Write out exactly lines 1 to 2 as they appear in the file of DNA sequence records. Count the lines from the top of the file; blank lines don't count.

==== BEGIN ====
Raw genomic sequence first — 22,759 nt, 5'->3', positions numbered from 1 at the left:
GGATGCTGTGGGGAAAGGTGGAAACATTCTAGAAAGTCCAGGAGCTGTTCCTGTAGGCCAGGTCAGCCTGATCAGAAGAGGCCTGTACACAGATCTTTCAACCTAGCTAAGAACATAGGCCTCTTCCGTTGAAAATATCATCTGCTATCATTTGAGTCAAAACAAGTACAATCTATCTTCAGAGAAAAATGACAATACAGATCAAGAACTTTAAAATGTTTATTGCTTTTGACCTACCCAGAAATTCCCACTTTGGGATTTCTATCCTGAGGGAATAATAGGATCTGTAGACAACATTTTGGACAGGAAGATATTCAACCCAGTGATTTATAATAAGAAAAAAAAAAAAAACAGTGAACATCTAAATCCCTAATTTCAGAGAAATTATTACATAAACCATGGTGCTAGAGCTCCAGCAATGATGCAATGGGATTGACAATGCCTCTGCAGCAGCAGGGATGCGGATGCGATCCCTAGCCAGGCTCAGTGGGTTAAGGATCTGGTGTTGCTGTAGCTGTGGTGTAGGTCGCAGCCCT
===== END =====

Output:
Raw genomic sequence first — 22,759 nt, 5'->3', positions numbered from 1 at the left:
GGATGCTGTGGGGAAAGGTGGAAACATTCTAGAAAGTCCAGGAGCTGTTCCTGTAGGCCAGGTCAGCCTGATCAGAAGAGGCCTGTACACAGATCTTTCAACCTAGCTAAGAACATAGGCCTCTTCCGTTGAAAATATCATCTGCTATCATTTGAGTCAAAACAAGTACAATCTATCTTCAGAGAAAAATGACAATACAGATCAAGAACTTTAAAATGTTTATTGCTTTTGACCTACCCAGAAATTCCCACTTTGGGATTTCTATCCTGAGGGAATAATAGGATCTGTAGACAACATTTTGGACAGGAAGATATTCAACCCAGTGATTTATAATAAGAAAAAAAAAAAAAACAGTGAACATCTAAATCCCTAATTTCAGAGAAATTATTACATAAACCATGGTGCTAGAGCTCCAGCAATGATGCAATGGGATTGACAATGCCTCTGCAGCAGCAGGGATGCGGATGCGATCCCTAGCCAGGCTCAGTGGGTTAAGGATCTGGTGTTGCTGTAGCTGTGGTGTAGGTCGCAGCCCT